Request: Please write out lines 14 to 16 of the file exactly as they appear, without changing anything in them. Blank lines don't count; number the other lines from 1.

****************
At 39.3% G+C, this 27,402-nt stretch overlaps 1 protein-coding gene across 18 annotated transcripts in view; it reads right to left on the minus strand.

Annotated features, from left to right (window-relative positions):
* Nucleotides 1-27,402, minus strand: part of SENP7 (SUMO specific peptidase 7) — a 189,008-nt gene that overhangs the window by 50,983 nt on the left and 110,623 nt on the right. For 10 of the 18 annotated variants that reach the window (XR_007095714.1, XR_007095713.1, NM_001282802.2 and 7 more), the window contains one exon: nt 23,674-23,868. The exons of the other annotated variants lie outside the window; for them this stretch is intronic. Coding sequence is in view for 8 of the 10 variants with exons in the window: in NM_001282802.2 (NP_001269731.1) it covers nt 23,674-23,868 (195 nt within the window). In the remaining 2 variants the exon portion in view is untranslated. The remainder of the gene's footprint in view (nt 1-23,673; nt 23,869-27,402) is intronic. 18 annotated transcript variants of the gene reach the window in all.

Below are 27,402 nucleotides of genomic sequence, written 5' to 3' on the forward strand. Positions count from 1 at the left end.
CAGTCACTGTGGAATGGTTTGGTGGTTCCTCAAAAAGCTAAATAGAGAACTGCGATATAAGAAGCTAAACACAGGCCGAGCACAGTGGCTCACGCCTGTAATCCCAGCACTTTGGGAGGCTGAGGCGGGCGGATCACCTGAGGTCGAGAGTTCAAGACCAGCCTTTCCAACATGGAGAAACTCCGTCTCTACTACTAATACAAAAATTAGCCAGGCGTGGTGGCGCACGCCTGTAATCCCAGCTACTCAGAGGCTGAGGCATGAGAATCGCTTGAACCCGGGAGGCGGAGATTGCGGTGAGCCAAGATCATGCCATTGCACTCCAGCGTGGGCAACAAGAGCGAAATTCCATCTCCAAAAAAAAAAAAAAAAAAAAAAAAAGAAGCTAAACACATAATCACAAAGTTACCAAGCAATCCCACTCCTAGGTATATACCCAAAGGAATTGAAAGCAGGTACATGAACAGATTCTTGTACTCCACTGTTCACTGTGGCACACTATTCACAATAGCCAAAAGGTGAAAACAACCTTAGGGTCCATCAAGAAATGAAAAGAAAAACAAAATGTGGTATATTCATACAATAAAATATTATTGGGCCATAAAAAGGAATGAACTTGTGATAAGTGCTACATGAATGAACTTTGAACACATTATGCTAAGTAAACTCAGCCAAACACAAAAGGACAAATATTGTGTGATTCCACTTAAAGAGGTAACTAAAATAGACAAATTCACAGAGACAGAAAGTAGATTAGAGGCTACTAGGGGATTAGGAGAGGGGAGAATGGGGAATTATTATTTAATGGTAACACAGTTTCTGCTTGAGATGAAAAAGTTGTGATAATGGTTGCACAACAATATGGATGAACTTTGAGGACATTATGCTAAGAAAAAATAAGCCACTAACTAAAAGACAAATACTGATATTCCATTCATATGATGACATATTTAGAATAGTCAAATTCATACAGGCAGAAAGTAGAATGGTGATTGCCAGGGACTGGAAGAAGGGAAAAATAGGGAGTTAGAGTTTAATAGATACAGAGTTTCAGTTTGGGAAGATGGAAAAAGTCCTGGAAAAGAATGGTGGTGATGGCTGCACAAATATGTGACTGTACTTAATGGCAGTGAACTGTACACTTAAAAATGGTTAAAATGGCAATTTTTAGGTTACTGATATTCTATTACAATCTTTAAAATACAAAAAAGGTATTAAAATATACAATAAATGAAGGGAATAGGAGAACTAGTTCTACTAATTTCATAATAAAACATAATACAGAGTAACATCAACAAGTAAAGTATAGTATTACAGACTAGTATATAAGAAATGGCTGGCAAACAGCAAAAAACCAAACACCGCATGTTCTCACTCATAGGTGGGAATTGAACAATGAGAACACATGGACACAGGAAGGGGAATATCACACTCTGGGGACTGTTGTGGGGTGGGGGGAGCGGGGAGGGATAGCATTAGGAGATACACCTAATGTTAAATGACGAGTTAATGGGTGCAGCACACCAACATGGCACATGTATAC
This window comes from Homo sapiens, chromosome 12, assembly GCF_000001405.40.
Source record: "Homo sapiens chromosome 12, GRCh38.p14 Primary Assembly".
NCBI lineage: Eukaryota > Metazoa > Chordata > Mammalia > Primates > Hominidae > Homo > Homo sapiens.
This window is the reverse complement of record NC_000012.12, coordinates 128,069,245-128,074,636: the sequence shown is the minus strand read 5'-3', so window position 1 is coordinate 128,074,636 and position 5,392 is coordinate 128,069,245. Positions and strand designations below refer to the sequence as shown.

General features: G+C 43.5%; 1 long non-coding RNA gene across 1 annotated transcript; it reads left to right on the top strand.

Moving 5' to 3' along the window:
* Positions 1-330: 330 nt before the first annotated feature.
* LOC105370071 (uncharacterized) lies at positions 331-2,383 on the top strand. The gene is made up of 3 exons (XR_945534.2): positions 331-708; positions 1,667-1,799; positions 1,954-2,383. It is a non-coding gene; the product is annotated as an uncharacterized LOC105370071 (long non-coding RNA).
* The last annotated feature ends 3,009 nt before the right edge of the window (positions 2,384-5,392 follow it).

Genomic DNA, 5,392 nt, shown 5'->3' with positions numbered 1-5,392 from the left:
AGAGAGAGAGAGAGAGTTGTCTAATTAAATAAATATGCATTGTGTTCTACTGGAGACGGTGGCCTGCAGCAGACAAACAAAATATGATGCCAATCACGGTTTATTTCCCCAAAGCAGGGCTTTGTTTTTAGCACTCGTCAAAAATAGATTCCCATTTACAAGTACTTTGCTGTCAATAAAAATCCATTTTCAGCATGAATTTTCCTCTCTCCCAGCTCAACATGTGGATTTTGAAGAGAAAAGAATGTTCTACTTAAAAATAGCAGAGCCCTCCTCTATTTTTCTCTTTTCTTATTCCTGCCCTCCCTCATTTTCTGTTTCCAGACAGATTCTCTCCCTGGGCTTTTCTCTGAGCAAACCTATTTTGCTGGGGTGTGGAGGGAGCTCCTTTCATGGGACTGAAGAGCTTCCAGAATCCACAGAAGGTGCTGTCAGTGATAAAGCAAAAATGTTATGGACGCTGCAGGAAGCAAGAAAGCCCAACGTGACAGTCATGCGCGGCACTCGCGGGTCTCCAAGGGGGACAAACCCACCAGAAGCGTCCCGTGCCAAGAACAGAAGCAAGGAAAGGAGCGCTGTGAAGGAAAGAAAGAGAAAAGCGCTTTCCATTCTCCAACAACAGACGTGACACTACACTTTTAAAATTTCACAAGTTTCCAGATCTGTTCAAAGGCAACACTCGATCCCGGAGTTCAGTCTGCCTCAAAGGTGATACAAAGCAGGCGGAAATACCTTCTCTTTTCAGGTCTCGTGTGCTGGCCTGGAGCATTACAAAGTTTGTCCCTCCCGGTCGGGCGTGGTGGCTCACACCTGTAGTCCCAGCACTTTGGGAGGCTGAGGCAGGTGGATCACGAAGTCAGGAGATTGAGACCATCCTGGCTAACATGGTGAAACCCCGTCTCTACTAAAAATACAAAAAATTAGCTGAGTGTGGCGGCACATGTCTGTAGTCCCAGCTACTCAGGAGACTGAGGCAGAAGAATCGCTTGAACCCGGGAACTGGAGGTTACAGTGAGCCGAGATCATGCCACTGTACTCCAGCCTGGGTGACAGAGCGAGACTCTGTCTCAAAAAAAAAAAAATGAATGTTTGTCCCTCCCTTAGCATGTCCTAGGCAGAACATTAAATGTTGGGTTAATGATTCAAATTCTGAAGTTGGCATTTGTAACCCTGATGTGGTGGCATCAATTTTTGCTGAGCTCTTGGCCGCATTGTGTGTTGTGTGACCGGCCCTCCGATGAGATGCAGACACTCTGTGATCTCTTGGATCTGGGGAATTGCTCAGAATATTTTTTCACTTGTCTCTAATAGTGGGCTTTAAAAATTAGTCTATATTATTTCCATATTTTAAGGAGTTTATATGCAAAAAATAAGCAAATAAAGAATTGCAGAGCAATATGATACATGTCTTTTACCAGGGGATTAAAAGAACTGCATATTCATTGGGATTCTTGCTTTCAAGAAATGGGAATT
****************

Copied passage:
* The last annotated feature ends 3,009 nt before the right edge of the window (positions 2,384-5,392 follow it).

Genomic DNA, 5,392 nt, shown 5'->3' with positions numbered 1-5,392 from the left:
AGAGAGAGAGAGAGAGTTGTCTAATTAAATAAATATGCATTGTGTTCTACTGGAGACGGTGGCCTGCAGCAGACAAACAAAATATGATGCCAATCACGGTTTATTTCCCCAAAGCAGGGCTTTGTTTTTAGCACTCGTCAAAAATAGATTCCCATTTACAAGTACTTTGCTGTCAATAAAAATCCATTTTCAGCATGAATTTTCCTCTCTCCCAGCTCAACATGTGGATTTTGAAGAGAAAAGAATGTTCTACTTAAAAATAGCAGAGCCCTCCTCTATTTTTCTCTTTTCTTATTCCTGCCCTCCCTCATTTTCTGTTTCCAGACAGATTCTCTCCCTGGGCTTTTCTCTGAGCAAACCTATTTTGCTGGGGTGTGGAGGGAGCTCCTTTCATGGGACTGAAGAGCTTCCAGAATCCACAGAAGGTGCTGTCAGTGATAAAGCAAAAATGTTATGGACGCTGCAGGAAGCAAGAAAGCCCAACGTGACAGTCATGCGCGGCACTCGCGGGTCTCCAAGGGGGACAAACCCACCAGAAGCGTCCCGTGCCAAGAACAGAAGCAAGGAAAGGAGCGCTGTGAAGGAAAGAAAGAGAAAAGCGCTTTCCATTCTCCAACAACAGACGTGACACTACACTTTTAAAATTTCACAAGTTTCCAGATCTGTTCAAAGGCAACACTCGATCCCGGAGTTCAGTCTGCCTCAAAGGTGATACAAAGCAGGCGGAAATACCTTCTCTTTTCAGGTCTCGTGTGCTGGCCTGGAGCATTACAAAGTTTGTCCCTCCCGGTCGGGCGTGGTGGCTCACACCTGTAGTCCCAGCACTTTGGGAGGCTGAGGCAGGTGGATCACGAAGTCAGGAGATTGAGACCATCCTGGCTAACATGGTGAAACCCCGTCTCTACTAAAAATACAAAAAATTAGCTGAGTGTGGCGGCACATGTCTGTAGTCCCAGCTACTCAGGAGACTGAGGCAGAAGAATCGCTTGAACCCGGGAACTGGAGGTTACAGTGAGCCGAGATCATGCCACTGTACTCCAGCCTGGGTGACAGAGCGAGACTCTGTCTCAAAAAAAAAAAAATGAATGTTTGTCCCTCCCTTAGCATGTCCTAGGCAGAACATTAAATGTTGGGTTAATGATTCAAATTCTGAAGTTGGCATTTGTAACCCTGATGTGGTGGCATCAATTTTTGCTGAGCTCTTGGCCGCATTGTGTGTTGTGTGACCGGCCCTCCGATGAGATGCAGACACTCTGTGATCTCTTGGATCTGGGGAATTGCTCAGAATATTTTTTCACTTGTCTCTAATAGTGGGCTTTAAAAATTAGTCTATATTATTTCCATATTTTAAGGAGTTTATATGCAAAAAATAAGCAAATAAAGAATTGCAGAGCAATATGATACATGTCTTTTACCAGGGGATTAAAAGAACTGCATATTCATTGGGATTCTTGCTTTCAAGAAATGGGAATT